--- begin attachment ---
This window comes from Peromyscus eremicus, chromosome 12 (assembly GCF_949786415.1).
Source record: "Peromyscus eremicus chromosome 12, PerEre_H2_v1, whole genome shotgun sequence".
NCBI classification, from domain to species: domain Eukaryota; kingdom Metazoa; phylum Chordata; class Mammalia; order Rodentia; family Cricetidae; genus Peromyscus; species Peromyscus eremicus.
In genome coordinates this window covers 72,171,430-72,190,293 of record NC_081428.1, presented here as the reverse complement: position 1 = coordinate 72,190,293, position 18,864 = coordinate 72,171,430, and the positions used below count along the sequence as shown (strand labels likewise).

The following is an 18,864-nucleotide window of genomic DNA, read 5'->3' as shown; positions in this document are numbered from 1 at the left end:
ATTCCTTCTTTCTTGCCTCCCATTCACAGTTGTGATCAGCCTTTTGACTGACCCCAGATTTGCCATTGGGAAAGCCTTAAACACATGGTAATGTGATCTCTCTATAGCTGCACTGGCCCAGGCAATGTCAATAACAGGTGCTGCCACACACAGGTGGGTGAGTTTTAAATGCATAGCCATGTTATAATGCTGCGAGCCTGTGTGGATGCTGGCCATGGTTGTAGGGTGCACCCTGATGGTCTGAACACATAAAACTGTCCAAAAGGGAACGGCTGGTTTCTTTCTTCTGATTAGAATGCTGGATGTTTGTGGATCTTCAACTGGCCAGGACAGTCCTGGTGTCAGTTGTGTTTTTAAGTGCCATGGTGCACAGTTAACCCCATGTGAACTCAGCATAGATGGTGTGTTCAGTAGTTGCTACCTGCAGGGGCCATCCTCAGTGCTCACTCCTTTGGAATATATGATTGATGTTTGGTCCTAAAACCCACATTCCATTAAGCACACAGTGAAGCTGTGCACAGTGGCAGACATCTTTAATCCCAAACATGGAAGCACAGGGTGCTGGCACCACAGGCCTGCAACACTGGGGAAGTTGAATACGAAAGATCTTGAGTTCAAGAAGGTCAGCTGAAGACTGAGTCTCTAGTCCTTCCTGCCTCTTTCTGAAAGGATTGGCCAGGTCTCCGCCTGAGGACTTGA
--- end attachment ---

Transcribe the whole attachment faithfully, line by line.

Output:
This window comes from Peromyscus eremicus, chromosome 12 (assembly GCF_949786415.1).
Source record: "Peromyscus eremicus chromosome 12, PerEre_H2_v1, whole genome shotgun sequence".
NCBI classification, from domain to species: domain Eukaryota; kingdom Metazoa; phylum Chordata; class Mammalia; order Rodentia; family Cricetidae; genus Peromyscus; species Peromyscus eremicus.
In genome coordinates this window covers 72,171,430-72,190,293 of record NC_081428.1, presented here as the reverse complement: position 1 = coordinate 72,190,293, position 18,864 = coordinate 72,171,430, and the positions used below count along the sequence as shown (strand labels likewise).

The following is an 18,864-nucleotide window of genomic DNA, read 5'->3' as shown; positions in this document are numbered from 1 at the left end:
ATTCCTTCTTTCTTGCCTCCCATTCACAGTTGTGATCAGCCTTTTGACTGACCCCAGATTTGCCATTGGGAAAGCCTTAAACACATGGTAATGTGATCTCTCTATAGCTGCACTGGCCCAGGCAATGTCAATAACAGGTGCTGCCACACACAGGTGGGTGAGTTTTAAATGCATAGCCATGTTATAATGCTGCGAGCCTGTGTGGATGCTGGCCATGGTTGTAGGGTGCACCCTGATGGTCTGAACACATAAAACTGTCCAAAAGGGAACGGCTGGTTTCTTTCTTCTGATTAGAATGCTGGATGTTTGTGGATCTTCAACTGGCCAGGACAGTCCTGGTGTCAGTTGTGTTTTTAAGTGCCATGGTGCACAGTTAACCCCATGTGAACTCAGCATAGATGGTGTGTTCAGTAGTTGCTACCTGCAGGGGCCATCCTCAGTGCTCACTCCTTTGGAATATATGATTGATGTTTGGTCCTAAAACCCACATTCCATTAAGCACACAGTGAAGCTGTGCACAGTGGCAGACATCTTTAATCCCAAACATGGAAGCACAGGGTGCTGGCACCACAGGCCTGCAACACTGGGGAAGTTGAATACGAAAGATCTTGAGTTCAAGAAGGTCAGCTGAAGACTGAGTCTCTAGTCCTTCCTGCCTCTTTCTGAAAGGATTGGCCAGGTCTCCGCCTGAGGACTTGA